Washington D.C. does not have any statutes or regulations that specifically address Great Apes. Instead, the District has a blanket ban on all animals that are not specifically exempt by statute. Because they are not exempt from the ban, it is illegal to import, possess, and sell gorillas, chimpanzees, bonobos, orangutans, and gibbons within the municipality. The ban does not apply to federally licensed exhibitors, but circuses and other temporary exhibitors must obtain a Special Event/Exotic Animal permit (and any required federal permits) to import and display apes. D.C.’s laws do not regulate the importation, possession, or sale of apes by other federally licensed exhibitors, including zoos, sanctuaries, and wildlife parks.
In general, D.C has no laws that set specific minimum standards for the housing and maintenance of apes. The District’s general anti-cruelty laws criminalize certain types of neglect, including the failure to provide proper food, drink, air, light, space, veterinary care, shelter, and protection from the weather. Also, the D.C. Department of Health’s Health Regulation and Licensing Administration (HRLA) may impose certain care and management requirements for animals held under a Special Event/Exotic Animal Permit (meaning, exotic animals held by circuses and other temporary exhibitors). Despite the scant local standards, all federally licensed exhibitors are regulated by the U.S. Department of Agriculture and must comply with the federal minimum standards of care for primates.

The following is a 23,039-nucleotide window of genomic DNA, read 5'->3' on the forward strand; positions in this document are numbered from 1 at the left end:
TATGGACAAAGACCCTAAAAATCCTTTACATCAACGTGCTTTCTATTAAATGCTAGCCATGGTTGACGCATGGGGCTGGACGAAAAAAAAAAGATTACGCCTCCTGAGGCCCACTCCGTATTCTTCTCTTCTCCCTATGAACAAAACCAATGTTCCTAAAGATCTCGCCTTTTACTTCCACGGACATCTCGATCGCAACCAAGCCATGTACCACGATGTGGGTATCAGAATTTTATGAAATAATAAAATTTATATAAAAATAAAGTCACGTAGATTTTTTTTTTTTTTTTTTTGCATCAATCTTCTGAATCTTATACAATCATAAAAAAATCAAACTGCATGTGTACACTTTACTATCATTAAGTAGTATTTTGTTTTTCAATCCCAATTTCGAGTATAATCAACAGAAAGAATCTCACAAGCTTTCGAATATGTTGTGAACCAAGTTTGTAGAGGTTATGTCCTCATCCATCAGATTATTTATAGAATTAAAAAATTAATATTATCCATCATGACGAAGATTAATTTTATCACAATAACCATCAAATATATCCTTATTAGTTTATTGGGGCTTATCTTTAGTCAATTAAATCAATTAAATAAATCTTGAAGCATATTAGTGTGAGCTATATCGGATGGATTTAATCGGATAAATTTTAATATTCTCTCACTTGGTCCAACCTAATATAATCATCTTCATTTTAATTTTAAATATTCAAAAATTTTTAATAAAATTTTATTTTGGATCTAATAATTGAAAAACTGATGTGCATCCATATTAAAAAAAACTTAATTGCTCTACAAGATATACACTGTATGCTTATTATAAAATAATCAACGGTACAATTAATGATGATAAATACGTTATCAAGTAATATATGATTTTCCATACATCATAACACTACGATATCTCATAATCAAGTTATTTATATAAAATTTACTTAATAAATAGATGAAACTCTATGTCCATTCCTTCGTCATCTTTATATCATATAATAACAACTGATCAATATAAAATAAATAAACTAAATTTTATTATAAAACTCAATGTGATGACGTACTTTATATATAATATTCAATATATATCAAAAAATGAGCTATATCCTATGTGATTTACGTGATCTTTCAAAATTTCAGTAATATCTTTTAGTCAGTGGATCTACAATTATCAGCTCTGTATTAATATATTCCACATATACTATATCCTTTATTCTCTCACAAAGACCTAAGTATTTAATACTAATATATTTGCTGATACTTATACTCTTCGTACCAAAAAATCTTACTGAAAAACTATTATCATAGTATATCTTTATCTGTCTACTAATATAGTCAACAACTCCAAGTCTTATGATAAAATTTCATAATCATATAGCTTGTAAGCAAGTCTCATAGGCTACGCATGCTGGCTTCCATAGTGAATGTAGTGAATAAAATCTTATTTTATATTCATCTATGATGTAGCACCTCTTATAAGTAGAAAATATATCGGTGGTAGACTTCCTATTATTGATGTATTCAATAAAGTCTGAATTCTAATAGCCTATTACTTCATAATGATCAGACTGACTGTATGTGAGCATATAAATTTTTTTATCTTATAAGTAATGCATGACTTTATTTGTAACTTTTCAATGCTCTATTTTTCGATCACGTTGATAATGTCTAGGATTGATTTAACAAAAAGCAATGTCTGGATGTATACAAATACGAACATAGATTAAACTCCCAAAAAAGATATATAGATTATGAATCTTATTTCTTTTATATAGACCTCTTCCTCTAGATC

Washington D.C. has two important laws that protect apes (and other animals) from both physical and psychological abuse. D.C. Code § 8-1808(i) makes it illegal for exhibitors to force an animal to engage in unnatural behaviors or to inflict physical or psychological injuries on animals in order to make them perform. In addition, the use of chemical, mechanical, electrical, or manual devices in a manner that is likely to cause physical or other injury/suffering is outlawed (regardless of whether injury or suffering actually results). D.C. Code § 8-1808(i) not only penalizes the actual abusers, but also owners, operators, and spectators at public or private shows in which animals are illegally forced to perform. In addition, D.C.’s anti-cruelty laws prohibit other acts of physical abuse, cruel chaining, and inhumane transport of animals.
Because the District’s permit requirements only apply to transient circuses and other temporary exhibitors, it has no mechanism to track or monitor the apes that are imported, possessed, bred, and sold by other federally licensed exhibitors. As a result, it is difficult to gage the number of apes that legally reside within Washington D.C.